Purpose: The purpose of this paper is to propose a model which structures and links different types of efficient consumer response (ECR) measures; it does so by considering the use of both quantitative or ‘hard’ and qualitative or ‘soft’ measures in ECR, emphasizing the importance and causal role of ‘soft’ measures throughout the ECR process. Methodology/Approach: This paper reviews the ECR and performance measurement literature and proposes a model that explains linkages from intra-organizational, interorganizational and industry prerequisites through ECR activities to ECR outcomes; and highlights the role of performance, behavioural, attitude and capability measures. Two extant studies from Austria and Denmark are examined in the context of the model to exemplify some of its features. Research limitations/implications: The proposed model is presented for primarily future investigation; thus there is no empirical study in this paper other than a comparison of the two extant studies to support some constructs and variables. However, the model represents a structure that can guide future research on more specific ECR elements. Practical implications: The model makes a practical contribution by providing a structure from which measurement or scorecard systems can be established. Originality/value of the paper: The model makes a theoretical contribution by providing an overall structure to link different areas of ECR research such as barriers for ECR implementation, and specific ECR concepts, activities, and their outcomes.
The decline of shopping streets and the rise of shopping malls have been major trends in European retailing for decades. So far, research has failed to investigate this shift of agglomeration format (AF) patronage from a marketing perspective, including the consumers’ point of view. This paper presents a theoretical comparison of generic similarities and conceptual differences between shopping streets and shopping malls. Based on this comparison the AF-specific characteristics perceived by consumers are compared and discussed with respect to their impact on agglomeration attractiveness. This leads to the development of a conceptual framework which is empirically tested using a web-based survey of almost 1,000 consumers representing a typical urban central European retail market. The relative importance of nine distinctive AF characteristics on attractiveness was analysed using structural equation modelling. The findings proved to be quite similar for both shopping streets and shopping malls; the retail tenant mix and atmosphere had the highest relative importance.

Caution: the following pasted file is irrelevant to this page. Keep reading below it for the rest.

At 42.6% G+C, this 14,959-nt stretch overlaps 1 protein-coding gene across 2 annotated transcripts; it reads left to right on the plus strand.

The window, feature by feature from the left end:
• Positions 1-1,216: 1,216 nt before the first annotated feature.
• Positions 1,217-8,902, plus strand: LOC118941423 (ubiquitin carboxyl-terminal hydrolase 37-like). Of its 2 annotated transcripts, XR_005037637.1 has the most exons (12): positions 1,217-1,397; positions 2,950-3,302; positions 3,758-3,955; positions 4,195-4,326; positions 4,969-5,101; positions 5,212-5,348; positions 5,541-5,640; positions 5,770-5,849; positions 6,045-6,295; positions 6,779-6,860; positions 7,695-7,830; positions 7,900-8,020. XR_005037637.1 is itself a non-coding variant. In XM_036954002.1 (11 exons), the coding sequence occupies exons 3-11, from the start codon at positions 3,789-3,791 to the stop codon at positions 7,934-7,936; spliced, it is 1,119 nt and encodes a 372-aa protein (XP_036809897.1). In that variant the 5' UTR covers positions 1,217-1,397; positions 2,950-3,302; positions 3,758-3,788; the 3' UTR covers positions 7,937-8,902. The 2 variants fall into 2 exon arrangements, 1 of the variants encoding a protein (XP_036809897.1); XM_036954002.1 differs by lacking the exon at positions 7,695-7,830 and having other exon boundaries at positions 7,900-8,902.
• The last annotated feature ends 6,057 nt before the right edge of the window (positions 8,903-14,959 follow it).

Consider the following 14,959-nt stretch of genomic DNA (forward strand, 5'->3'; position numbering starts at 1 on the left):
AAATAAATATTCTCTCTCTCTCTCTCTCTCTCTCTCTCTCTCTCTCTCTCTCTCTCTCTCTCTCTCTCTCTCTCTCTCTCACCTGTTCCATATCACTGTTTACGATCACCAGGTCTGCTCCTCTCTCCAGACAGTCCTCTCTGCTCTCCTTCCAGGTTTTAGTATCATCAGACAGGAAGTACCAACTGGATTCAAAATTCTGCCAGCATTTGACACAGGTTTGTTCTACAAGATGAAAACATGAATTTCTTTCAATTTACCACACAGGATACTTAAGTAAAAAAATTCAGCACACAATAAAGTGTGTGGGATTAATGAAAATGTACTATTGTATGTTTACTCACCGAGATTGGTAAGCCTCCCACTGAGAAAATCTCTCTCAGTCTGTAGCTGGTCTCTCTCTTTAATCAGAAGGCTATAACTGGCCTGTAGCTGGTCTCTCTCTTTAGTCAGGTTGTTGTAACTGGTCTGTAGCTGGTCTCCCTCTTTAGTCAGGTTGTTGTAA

This paper focuses on the impact of hedonic and utilitarian values of shopping on retail agglomeration patronage issues, in particular on the shopping behaviour and the perception of retail agglomerations. Our empirical study is based on a discussion of agglomerations’ potential to attract utilitarian and hedonic shopper types. A sample of 2,139 customers were interviewed in a peripheral shopping mall and an inner city shopping street and confronted with a multi-item scale operationalising shopping values as developed by Babin et al. (1994). Using a standard fuzzy c-means clustering algorithm we identify four distinct shopper types. The results show that hedonists are represented by a higher number of females, earn lower individual incomes and are less educated compared to utilitarians. Interestingly, a higher share of hedonists visited the shopping mall. Overall, they make more shopping trips to agglomerations, stay there longer, visit more stores and – depending on the agglomeration format – spend less than or the same amount as utilitarians. Finally, we see that those customers who are attracted by agglomerations because of atmospheric and price stimuli are typical hedonists.